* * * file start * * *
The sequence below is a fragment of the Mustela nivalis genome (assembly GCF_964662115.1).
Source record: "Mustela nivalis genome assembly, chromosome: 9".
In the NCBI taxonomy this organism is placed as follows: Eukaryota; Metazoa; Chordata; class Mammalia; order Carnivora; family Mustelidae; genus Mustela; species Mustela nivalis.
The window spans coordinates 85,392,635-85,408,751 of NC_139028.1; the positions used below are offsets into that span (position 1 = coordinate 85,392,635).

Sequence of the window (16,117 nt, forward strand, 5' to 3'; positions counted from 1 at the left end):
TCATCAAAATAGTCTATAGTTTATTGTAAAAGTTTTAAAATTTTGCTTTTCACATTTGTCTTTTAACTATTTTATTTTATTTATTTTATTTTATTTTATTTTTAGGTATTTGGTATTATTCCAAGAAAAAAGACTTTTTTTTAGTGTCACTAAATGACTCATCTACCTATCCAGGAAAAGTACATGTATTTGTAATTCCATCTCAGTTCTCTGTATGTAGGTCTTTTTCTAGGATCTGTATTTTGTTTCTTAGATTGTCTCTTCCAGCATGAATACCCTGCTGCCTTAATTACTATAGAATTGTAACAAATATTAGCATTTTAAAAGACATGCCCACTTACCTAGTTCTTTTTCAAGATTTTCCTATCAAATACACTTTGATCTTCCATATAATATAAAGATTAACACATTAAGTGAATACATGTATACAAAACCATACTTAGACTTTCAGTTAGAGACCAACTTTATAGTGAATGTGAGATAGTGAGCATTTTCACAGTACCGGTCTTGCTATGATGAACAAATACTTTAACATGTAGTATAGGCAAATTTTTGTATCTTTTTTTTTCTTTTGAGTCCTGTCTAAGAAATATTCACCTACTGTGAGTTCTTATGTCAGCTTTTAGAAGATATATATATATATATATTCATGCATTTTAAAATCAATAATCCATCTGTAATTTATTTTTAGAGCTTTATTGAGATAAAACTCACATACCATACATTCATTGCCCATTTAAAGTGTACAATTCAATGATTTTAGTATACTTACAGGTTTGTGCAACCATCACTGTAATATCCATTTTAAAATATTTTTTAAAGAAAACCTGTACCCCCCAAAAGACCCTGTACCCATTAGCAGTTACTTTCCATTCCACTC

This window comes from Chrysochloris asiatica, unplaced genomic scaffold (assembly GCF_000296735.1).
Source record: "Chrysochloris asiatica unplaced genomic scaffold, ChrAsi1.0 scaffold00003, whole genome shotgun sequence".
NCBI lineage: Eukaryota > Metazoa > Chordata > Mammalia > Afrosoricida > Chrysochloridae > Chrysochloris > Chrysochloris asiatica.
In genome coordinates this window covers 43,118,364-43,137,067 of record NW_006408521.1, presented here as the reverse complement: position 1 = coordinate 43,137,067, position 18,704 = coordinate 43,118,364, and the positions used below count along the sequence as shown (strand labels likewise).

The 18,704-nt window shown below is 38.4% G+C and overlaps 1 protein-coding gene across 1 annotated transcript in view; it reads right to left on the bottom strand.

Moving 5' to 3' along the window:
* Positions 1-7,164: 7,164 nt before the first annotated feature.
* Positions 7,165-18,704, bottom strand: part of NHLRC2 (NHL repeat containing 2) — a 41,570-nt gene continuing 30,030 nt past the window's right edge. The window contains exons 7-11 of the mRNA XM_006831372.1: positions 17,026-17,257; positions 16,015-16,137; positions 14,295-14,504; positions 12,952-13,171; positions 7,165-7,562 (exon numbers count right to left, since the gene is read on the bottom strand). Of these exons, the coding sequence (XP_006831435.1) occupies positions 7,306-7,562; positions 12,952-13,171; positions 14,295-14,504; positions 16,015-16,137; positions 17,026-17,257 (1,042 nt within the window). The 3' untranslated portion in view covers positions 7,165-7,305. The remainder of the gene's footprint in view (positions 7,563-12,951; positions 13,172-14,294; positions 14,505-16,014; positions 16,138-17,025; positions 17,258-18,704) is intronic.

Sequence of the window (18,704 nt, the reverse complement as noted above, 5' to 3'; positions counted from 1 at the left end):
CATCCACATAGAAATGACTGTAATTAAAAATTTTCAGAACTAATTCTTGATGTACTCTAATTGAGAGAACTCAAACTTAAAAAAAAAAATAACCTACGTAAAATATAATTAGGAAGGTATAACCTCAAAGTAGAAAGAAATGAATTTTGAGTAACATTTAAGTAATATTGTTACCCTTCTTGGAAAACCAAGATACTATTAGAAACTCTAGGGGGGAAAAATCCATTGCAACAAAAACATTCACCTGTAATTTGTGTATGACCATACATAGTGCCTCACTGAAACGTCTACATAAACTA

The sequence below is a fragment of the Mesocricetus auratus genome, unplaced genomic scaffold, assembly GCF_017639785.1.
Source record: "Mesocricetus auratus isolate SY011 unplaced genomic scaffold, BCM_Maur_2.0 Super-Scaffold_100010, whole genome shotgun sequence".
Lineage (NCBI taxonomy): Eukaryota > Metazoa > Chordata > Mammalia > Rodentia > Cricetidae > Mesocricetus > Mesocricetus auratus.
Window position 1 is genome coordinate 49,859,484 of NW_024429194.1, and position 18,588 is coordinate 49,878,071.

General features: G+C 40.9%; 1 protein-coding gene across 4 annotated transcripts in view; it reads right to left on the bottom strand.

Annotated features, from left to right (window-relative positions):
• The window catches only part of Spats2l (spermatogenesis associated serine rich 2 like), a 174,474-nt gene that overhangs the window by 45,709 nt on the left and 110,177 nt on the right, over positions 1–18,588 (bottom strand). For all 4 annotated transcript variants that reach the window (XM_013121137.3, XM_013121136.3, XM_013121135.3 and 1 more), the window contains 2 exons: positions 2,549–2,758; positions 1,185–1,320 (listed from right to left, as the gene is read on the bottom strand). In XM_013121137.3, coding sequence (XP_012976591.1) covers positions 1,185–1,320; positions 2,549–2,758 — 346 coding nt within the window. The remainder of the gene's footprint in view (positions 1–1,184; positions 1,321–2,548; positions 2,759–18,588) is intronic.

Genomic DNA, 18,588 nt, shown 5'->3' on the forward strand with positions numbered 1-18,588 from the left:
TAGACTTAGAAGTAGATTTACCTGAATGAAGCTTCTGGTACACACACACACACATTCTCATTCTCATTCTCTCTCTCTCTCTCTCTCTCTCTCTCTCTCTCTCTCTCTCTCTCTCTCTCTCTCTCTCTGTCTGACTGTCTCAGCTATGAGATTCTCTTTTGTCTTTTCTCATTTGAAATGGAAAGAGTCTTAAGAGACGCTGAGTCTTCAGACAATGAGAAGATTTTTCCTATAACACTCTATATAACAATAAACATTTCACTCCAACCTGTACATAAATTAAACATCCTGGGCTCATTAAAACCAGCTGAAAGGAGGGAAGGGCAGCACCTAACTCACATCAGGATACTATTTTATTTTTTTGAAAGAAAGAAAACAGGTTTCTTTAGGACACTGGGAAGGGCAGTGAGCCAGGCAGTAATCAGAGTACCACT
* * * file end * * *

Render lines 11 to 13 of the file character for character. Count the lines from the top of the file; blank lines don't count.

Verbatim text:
The 18,704-nt window shown below is 38.4% G+C and overlaps 1 protein-coding gene across 1 annotated transcript in view; it reads right to left on the bottom strand.

Moving 5' to 3' along the window:
* Positions 1-7,164: 7,164 nt before the first annotated feature.